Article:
Tempe, Arizona

Tempe, Arizona
Tempe is a city just east of Phoenix, Arizona. Tempe's population in 2021 is estimated to be 182,960. Its striking Tempe Center for the Arts hosts concerts, dance, and comedy shows. Nearby, Tempe Town Lake is dotted with kayaks, pedal boats, and paddleboards.

Tempe Beach Park hosts outdoor festivals. Rising above the city, Hayden Butte is a mountain dotted with centuries-old rock art. Sporting events and concerts are held at Wells Fargo Arena. The town was named Tempe in 1879. “Lord” Darrell Duppa, an Englishman who helped establish Phoenix, is credited with suggesting the name. The sight of the butte and the wide river, and the nearby expanse of green fields, reminded him of the Vale of Tempe in ancient Greece. Tempe is an affordable place to live within the Phoenix metro! Although the cost of living in Tempe is 2% higher than the national average, you can still find budget-friendly housing with a median home price at $219,900 and median rent at $985.

 

 

Tempe History

The Hohokam lived in this area and built canals to support their agriculture. They abandoned their settlements during the 15th century, with a few individuals and families remaining nearby.

Fort McDowell was established approximately 25 mi (40 km) northeast of present downtown Tempe on the upper Salt River in 1865 allowing for new towns to be built farther down the Salt River. US military service members and Hispanic workers were hired to grow food and animal feed to supply the fort, and less than a year later, had set up small camps near the river that were the first permanent communities in the Valley after the fall of the Hohokam. (Phoenix has settled shortly afterward, by 1867–68.) The two settlements were ‘Hayden’s Ferry, named after a ferry service operated by Charles T. Hayden, and ‘San Pablo’, and were located west and east of Hayden Butte respectively. The ferry became the key river crossing in the area. The Tempe Irrigating Canal Company was soon established by William Kirkland and James McKinney to provide water for alfalfa, wheat, barley, oats, and cotton.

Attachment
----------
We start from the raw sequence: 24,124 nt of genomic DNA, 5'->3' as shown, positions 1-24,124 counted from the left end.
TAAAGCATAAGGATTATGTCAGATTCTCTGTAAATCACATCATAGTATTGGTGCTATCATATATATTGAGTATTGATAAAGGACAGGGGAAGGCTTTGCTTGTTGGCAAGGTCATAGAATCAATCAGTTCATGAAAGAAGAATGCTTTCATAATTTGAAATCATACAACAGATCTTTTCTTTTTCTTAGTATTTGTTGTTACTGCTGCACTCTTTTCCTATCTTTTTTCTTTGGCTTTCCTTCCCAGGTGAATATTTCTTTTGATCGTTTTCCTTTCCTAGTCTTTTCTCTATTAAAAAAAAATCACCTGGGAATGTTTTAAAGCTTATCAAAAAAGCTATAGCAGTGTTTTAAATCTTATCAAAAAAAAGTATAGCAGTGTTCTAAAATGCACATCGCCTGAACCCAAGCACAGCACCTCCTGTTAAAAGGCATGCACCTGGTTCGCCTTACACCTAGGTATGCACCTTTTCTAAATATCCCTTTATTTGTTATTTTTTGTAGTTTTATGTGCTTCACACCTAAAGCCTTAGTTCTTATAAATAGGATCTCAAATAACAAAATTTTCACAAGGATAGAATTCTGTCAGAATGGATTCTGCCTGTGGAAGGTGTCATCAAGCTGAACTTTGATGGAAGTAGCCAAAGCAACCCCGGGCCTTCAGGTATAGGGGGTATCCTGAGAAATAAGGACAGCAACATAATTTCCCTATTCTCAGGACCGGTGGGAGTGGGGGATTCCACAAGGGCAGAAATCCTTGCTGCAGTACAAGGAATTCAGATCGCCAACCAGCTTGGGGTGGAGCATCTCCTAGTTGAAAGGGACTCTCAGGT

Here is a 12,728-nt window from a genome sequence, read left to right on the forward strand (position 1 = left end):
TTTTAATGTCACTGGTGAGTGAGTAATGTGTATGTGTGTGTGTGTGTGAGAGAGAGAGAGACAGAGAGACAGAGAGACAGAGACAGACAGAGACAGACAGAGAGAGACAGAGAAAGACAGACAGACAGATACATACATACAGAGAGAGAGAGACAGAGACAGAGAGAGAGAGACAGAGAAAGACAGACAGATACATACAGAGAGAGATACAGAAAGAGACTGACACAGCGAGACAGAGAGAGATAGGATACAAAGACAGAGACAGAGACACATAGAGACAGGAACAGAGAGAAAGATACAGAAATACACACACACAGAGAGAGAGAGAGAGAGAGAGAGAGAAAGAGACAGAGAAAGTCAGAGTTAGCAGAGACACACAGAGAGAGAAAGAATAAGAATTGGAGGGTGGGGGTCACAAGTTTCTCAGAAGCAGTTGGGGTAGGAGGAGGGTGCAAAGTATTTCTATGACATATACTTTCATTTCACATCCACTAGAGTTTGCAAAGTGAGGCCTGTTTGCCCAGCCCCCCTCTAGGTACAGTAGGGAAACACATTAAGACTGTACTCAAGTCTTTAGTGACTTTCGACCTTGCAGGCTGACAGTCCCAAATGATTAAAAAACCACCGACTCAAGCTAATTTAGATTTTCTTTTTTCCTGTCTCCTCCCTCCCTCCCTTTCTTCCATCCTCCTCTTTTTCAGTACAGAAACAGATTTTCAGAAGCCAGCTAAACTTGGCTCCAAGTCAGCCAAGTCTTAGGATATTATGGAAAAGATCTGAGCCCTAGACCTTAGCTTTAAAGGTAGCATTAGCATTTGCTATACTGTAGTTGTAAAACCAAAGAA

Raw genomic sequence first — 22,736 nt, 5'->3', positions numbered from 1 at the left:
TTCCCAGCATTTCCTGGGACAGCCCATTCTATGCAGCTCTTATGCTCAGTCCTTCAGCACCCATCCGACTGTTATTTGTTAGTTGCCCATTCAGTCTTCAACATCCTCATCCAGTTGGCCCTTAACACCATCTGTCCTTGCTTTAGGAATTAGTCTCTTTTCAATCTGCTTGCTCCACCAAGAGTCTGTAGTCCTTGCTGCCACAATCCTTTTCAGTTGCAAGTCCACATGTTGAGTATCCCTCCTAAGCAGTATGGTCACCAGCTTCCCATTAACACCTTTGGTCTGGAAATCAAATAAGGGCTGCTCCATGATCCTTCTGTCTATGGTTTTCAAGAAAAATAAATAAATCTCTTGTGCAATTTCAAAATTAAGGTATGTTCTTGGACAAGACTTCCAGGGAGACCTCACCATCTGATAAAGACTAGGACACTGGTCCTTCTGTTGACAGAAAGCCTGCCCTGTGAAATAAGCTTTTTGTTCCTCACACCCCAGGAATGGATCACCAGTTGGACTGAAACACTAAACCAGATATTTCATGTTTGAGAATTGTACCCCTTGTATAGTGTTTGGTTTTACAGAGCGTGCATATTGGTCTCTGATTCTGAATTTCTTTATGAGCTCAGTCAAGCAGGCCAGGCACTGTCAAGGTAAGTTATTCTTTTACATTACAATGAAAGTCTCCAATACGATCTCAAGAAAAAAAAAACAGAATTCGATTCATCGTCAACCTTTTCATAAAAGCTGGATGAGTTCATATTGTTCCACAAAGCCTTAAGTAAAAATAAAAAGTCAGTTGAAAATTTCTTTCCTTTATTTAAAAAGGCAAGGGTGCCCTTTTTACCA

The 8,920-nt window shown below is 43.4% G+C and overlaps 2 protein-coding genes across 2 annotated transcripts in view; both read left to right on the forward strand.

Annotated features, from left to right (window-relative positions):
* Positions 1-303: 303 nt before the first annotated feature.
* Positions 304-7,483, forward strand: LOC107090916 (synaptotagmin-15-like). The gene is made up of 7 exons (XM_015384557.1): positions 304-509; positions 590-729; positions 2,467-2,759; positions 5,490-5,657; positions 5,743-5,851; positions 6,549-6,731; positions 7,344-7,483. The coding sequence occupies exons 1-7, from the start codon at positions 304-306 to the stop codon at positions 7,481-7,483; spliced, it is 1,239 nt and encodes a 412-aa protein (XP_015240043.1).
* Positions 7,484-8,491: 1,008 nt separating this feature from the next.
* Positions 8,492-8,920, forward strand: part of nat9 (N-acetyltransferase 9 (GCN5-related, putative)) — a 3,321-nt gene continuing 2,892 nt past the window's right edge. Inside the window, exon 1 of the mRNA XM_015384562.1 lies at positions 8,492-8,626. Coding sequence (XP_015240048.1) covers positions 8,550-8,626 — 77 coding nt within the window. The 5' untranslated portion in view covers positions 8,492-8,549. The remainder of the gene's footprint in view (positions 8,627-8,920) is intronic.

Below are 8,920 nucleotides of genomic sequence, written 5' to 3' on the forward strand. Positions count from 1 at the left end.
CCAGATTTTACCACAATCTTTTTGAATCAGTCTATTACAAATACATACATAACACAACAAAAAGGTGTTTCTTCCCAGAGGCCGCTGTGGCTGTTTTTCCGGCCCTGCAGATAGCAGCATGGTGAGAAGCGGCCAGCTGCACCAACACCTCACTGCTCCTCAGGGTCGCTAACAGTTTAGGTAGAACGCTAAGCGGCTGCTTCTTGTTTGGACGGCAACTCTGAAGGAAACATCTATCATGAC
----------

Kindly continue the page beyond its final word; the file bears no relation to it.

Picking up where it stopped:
Pioneer Darrell Duppa is credited with suggesting Tempe’s name, adopted in 1879, after comparing the Salt River valley near a 300-foot (91 m)-tall butte, to the Vale of Tempe near Mount Olympus in Greece.

Until the early 1960s, Tempe was a sundown town where African Americans were permitted to work but encouraged to live elsewhere. In 1965, Warren and Carol Livingston were the first African Americans to buy property in Tempe.

The completion of the Roosevelt Dam in 1911 guaranteed enough water to meet the growing needs of Valley farmers. On his way to dedicate the dam, former President Theodore Roosevelt applauded the accomplishments of the people of central Arizona and predicted that their towns would be prosperous cities in the future. Less than a year later, Arizona was admitted as the 48th state, and the Salt River Valley continued to develop.

 

Tempe Geography

Tempe is an inner suburb, located between the core city of Phoenix and the rest of the East Valley. Due to this as well as being the home of the main campus of Arizona State University, Tempe has a fairly dense, urbanized development pattern in the northern part of the city with a growing skyline. Going south, development becomes less dense, consisting of single-family homes, strip malls, and lower-density office parks.

Within Tempe are the Tempe Buttes. The Salt River runs west through the northern part of Tempe; part of the river is dammed in two places to create Tempe Town Lake.

According to the United States Census Bureau, the landlocked city has a total area of 40.2 square miles (104 km2), of which 40.1 square miles (104 km2) is land and 0.1 square miles (0.26 km2) is water. The total area is 0.32% water, including Tempe Town Lake. The city of Tempe is bordered by Mesa to the east, Scottsdale and the Salt River Pima–Maricopa Indian Community to the north, Phoenix and Guadalupe to the west, and Chandler to the south.